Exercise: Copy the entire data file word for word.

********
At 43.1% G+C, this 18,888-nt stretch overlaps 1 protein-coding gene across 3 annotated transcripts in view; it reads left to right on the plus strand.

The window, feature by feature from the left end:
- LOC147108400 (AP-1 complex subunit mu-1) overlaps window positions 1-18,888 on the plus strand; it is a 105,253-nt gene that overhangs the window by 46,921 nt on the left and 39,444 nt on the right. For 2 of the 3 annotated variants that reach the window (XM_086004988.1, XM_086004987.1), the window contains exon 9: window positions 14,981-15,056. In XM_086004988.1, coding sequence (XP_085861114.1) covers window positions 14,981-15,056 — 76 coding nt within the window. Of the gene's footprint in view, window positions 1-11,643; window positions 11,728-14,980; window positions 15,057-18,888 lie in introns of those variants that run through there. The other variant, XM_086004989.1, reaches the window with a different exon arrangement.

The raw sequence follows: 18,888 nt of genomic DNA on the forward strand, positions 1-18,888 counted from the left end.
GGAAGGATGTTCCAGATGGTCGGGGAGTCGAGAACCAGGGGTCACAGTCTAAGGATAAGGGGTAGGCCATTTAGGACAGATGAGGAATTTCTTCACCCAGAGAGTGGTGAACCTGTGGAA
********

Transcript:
At 43.1% G+C, this 18,888-nt stretch overlaps 1 protein-coding gene across 3 annotated transcripts in view; it reads left to right on the plus strand.

The window, feature by feature from the left end:
- LOC147108400 (AP-1 complex subunit mu-1) overlaps window positions 1-18,888 on the plus strand; it is a 105,253-nt gene that overhangs the window by 46,921 nt on the left and 39,444 nt on the right. For 2 of the 3 annotated variants that reach the window (XM_086004988.1, XM_086004987.1), the window contains exon 9: window positions 14,981-15,056. In XM_086004988.1, coding sequence (XP_085861114.1) covers window positions 14,981-15,056 — 76 coding nt within the window. Of the gene's footprint in view, window positions 1-11,643; window positions 11,728-14,980; window positions 15,057-18,888 lie in introns of those variants that run through there. The other variant, XM_086004989.1, reaches the window with a different exon arrangement.

The raw sequence follows: 18,888 nt of genomic DNA on the forward strand, positions 1-18,888 counted from the left end.
GGAAGGATGTTCCAGATGGTCGGGGAGTCGAGAACCAGGGGTCACAGTCTAAGGATAAGGGGTAGGCCATTTAGGACAGATGAGGAATTTCTTCACCCAGAGAGTGGTGAACCTGTGGAA